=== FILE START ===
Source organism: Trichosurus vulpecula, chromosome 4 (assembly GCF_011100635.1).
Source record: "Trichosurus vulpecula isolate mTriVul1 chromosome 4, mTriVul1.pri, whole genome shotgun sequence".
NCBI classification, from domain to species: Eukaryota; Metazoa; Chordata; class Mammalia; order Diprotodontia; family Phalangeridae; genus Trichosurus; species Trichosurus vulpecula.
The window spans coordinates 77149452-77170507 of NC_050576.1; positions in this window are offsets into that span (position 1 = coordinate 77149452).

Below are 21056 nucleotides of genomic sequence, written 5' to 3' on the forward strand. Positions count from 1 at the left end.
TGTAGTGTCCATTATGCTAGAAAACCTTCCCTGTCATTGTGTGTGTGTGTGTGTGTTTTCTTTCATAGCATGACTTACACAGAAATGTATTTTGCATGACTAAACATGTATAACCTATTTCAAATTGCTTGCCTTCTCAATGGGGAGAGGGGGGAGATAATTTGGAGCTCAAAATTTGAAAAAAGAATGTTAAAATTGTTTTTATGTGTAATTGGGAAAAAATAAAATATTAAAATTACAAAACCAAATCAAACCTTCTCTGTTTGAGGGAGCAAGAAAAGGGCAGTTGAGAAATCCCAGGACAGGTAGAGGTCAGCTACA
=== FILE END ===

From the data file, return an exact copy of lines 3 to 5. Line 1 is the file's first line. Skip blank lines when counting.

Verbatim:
NCBI classification, from domain to species: Eukaryota; Metazoa; Chordata; class Mammalia; order Diprotodontia; family Phalangeridae; genus Trichosurus; species Trichosurus vulpecula.
The window spans coordinates 77149452-77170507 of NC_050576.1; positions in this window are offsets into that span (position 1 = coordinate 77149452).

Below are 21056 nucleotides of genomic sequence, written 5' to 3' on the forward strand. Positions count from 1 at the left end.